METU reveals unusually warm water in Turkish Black Sea, raises red flags

ISTANBUL (AA): The first findings of scientists from the METU Marine Sciences Institute, who conducted investigations in the Black Sea with the research ship Bilim-2 throughout December, revealed that the sea water is warmer than it should be

The Middle East Technical University (METU) researchers were alarmed to discover the Black Sea warmer than it should be, pointing to possible environmental issues in the near future.

According to Mustafa Yücel, deputy director of the Middle East Technical University’s (METU) Marine Sciences Institute: “We used to find a colder layer just below the surface, which is scientifically referred to as the ‘cold intermediate layer.’ When the surface was 8 degrees Celsius (46.5 degree Fahrenheit), it used to reach below 6-7 degrees, but now that cold intermediate layer is no more, and the temperature is between 10-11 degrees. For nutrients such as nitrogen and phosphorus to return to the surface, the situation we call the ‘winter mixture’ triggered by the formation of cold waters must occur. This has never happened in the Black Sea before.”

METU Marine Sciences Institute Director Barış Salihoğlu and Yücel observed the effects of climate change in the Black Sea by conducting a research project titled “BRIDGE-BS: Advancing Black Sea Research and Innovation to Co-Develop Blue Growth within Resilient Ecosystems.” The first sea voyage of the multinational project was carried out in December 2022.

During the expedition with the research ship METU Bilim-2, examinations were made on many parameters for 30 days, samples were taken, and the first results began to be obtained.

Providing information about the first findings, Yücel said that they were scanning the area belonging to the Turkish Black Sea, from the Bosporus to the Georgian border, and that the analysis of the samples and data obtained have started in the laboratory of the institute. “We expected to find a cold sea in the Black Sea due to winter conditions, with a temperature of around 10 or 8-9 degrees, but we observed that the surface temperatures were up to 12-13 degrees.”

He stated that the Black Sea did not enter winter conditions throughout December and that the temperature was still above the seasonal norms until the end of January.

Emphasizing the risks of a warming sea in relation to seasonal cooling, Yücel said: “Cold water means a good mixture, especially nutrient salts such as nitrogen and phosphorus being able to return to the surface. This has not happened in the Black Sea yet in the amounts we want. Why do we want this? The nutrient salts that sink to the bottom mix with the surface later and trigger the plankton explosions in the spring, and support the sea products that go as far as zooplankton and fisheries, which are also the basis of our economy in the Black Sea,” he explained.

“The Black Sea has been under the pressure of additional indirect pollution from the cities that have expanded around it since the 1960s-1970s, but this pressure has decreased a bit with the measures taken in the last 10 years,” Yücel said.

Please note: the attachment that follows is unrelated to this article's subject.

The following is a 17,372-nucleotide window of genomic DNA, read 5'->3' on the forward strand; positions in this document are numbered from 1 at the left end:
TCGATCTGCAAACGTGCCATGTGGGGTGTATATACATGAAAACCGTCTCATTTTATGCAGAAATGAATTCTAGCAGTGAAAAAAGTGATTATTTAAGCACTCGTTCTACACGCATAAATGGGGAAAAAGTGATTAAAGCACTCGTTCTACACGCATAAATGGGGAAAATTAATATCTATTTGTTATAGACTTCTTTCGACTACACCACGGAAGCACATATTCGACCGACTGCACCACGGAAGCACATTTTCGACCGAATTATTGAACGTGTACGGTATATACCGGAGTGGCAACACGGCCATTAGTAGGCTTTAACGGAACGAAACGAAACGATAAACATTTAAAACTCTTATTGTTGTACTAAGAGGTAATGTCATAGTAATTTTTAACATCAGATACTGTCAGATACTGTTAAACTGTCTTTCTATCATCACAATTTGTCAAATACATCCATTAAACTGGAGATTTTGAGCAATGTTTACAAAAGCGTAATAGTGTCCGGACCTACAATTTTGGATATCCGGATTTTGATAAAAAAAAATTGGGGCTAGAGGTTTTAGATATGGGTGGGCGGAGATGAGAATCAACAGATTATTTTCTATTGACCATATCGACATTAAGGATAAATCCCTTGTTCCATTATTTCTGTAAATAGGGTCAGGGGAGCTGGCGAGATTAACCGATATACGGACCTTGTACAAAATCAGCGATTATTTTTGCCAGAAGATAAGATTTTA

He also expressed that the productivity in the Black Sea is at normal levels and that the Black Sea is in a better condition than the ​​Marmara in this sense; however, the oxygen levels are a risk factor due to warming and other factors.

“It is now known that there is no oxygen in the Black Sea after the first 100 meters. In the 20th century, the Danube River, continental Europe and pollution loads from the north created pressure. This means more photosynthetic production and oxygen consumption, which is how marine systems work. Due to this additional pressure in the Black Sea, the depth at which oxygen is lost rises upwards. We have seen no reverse return at this time; our analyses continue,” Yücel said.

Pointing out that hydrogen sulfide starts in the Black Sea after an average depth of 120 meters, Yücel added: “Because bacteria can’t breathe oxygen, they turn to sulfate, eat and digest it and turn it into hydrogen sulfide. This accumulates at the bottom of the Black Sea; therefore, this is an exciting place with the most hydrogen sulfide on earth. However, one of the major concerns of the BRIDGE-BS project is the rise of oxygen loss. Do the oxygen loss and warming trends trigger the rise of the hydrogen sulfide layer at the bottom? If so, there will be much more serious problems; it will threaten the fisheries in the upper layer. Not to mention the harmful effects such as odor on the Black Sea coast.”

“According to our current findings, it stands at the level of 20-30 years ago. Interestingly, the depth at which oxygen is zeroed is changing, but the depth at which hydrogen sulfide starts seems stable. We will try to understand these changes with our measurements. We will repeat the expedition in the summer and present the full picture with the results of the summer and winter.”

Yücel, who shared the first findings about the carbon dioxide holding capacity of the Black Sea, stated that, unlike the Marmara and Mediterranean Seas, they saw that the surface waters of the Black Sea continued to absorb carbon dioxide in December. Still, they would understand with an additional analysis whether this corresponds to long-term carbon capture, absorption and capture.